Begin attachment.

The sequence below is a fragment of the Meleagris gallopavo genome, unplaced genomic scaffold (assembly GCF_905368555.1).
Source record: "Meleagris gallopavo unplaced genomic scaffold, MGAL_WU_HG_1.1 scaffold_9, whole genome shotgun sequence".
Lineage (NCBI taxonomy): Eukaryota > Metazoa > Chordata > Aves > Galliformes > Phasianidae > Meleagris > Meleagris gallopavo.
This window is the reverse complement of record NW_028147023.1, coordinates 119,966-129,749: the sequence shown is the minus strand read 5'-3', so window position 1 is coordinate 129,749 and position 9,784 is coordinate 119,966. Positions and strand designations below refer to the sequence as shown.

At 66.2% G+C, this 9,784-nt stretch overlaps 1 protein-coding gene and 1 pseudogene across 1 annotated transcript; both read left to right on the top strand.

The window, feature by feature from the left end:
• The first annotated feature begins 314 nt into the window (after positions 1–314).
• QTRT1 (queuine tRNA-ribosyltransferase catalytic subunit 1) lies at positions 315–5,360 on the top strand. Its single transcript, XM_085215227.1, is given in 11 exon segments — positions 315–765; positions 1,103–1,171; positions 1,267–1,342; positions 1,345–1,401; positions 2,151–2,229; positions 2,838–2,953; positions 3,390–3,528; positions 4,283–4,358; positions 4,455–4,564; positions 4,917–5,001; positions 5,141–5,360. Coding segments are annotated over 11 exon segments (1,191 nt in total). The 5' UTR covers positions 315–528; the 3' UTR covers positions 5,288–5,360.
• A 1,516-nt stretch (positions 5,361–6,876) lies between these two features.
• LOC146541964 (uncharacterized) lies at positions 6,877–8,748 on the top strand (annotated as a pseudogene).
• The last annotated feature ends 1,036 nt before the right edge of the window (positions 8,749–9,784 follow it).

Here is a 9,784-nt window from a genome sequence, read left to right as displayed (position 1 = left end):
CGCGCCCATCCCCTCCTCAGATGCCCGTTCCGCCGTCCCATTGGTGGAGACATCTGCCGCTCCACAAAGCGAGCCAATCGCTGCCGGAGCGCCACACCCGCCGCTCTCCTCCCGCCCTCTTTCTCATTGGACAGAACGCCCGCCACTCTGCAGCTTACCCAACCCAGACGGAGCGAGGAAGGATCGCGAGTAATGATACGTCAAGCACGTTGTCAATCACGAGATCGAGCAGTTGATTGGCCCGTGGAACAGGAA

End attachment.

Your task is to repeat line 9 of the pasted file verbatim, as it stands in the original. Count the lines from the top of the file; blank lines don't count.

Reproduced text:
• A 1,516-nt stretch (positions 5,361–6,876) lies between these two features.